strebende kräfte einer kugel. 1985 /67. Stone . Swedish Bohus granite. Unique object. 75 x 110 x 75 cm (29.5 x 43.3 x 29.5 in). This sculpture was completed in 1985/86. According to the max, binia + jakob bill foundation, four more versions in different dimensions and of other materials are known: A large version made of rose Porino granite is at the artist's residence and studio in Zumikon, Switzerland. A lighter version of Sardinian granite is part of the permanent exhibition of the Kunstmuseum Liechtenstein, Vaduz. A slightly smaller version of black granite is in possession of the Daimler Art Collection and another smaller version belongs to Dr. Jakob Bill, the artist's son, and will be mounted at the "Giardino Max Bill", Casorella in Locarno, in the near future.
With a photo expertise issued by Dr. Jakob Bill, max, binia + jakob bill foundatio, Adligenswil, Switzerland, dated August 5, 2011.
PROVENANCE: Private collection of the architect Prof. Erwin Heinle (1917-2002), obtained as birthday present from his associate Prof. Robert Wischer (1930-2007). Private collection (inherited from aforementioned).
"Art and maths, idea and axiom are no opposites. To the artist they pursue simultaneous paths [..]." Hans Joachim Müller about Max Bill, quote after: Kritisches Lexikon der Gegenwartskunst 2006, edition 74, issue 8, p. 6.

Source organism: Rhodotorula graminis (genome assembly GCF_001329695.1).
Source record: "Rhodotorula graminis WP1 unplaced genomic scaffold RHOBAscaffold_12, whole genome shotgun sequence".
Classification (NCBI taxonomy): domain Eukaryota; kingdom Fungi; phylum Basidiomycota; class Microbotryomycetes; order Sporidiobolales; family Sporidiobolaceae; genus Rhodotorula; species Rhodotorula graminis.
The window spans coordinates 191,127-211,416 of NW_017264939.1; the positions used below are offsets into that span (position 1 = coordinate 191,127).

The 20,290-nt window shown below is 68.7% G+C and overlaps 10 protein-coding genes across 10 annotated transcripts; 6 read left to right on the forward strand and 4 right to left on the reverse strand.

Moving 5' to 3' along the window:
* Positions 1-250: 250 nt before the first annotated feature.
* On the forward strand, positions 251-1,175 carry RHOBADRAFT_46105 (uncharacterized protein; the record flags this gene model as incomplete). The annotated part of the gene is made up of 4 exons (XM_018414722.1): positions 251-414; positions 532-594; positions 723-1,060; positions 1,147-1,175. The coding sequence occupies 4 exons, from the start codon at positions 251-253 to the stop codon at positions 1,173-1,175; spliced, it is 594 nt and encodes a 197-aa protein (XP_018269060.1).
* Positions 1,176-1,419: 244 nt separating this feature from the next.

This work "strebende kräfte einer kugel" is a striking visualization of Bill’s programmatic concept. Bill does entirely without referencing the visible, figurative world for the benefit of a strictly geometrical exactness and uses only the globe’s basic form which he makes subject to the mathematical method of parallel translation. The globe is quartered along its center axle, before two exactly opposing quarters are shifted in the same direction at constant angles and lengths by half the globe’s diameter. Now that the inside of the previously intact globe is visible, additional even surfaces come into existence. The work is an expression of a harmonious composition of form, color and material in combination with "accurateness and distinctiveness of a mathematical-physical theorem", which Max Planck (1858-1947) once praised as the "highest wisdom" (W. Grohmann, in: Max Bill. Malerei und Plastik 1928-1968, Kunsthalle Düsseldorf 1968). Max Bill phrased the idea implemented here, creating an artwork from a mathematical principle, in the essay "The Visual Mind: Art and Mathematics" from 1949. It is one of the key principles of his concept of art. "strebende kräfte einer kugel" inspires the observer to remeasure, compare and recalculate and gives away the secret of its construction and its aesthetic value only after a thorough three-dimensional inspection. With the exceptional quality of the around 920 million years old Swedish Bogus Granite, the work offered here delivers proof of the possibility of combining mathematical-geometrical strictness and a beauty of form and color. This is the only known version of "strebende kräfte einer kugel" made of this material. The architect Prof. Erwin Heinle (1917-2002), Stuttgart, received the work as present from his long-term business partner Prof. Robert Wischer (1930-2007) on occasion of his 70th birthday in 1987. For years the sculpture was placed between the neighboring houses of the two architects, who achieved their good reputation with projects like the Olympic Village in Munich or the TV towers in Stuttgart, Nuremberg and Cologne. [CH]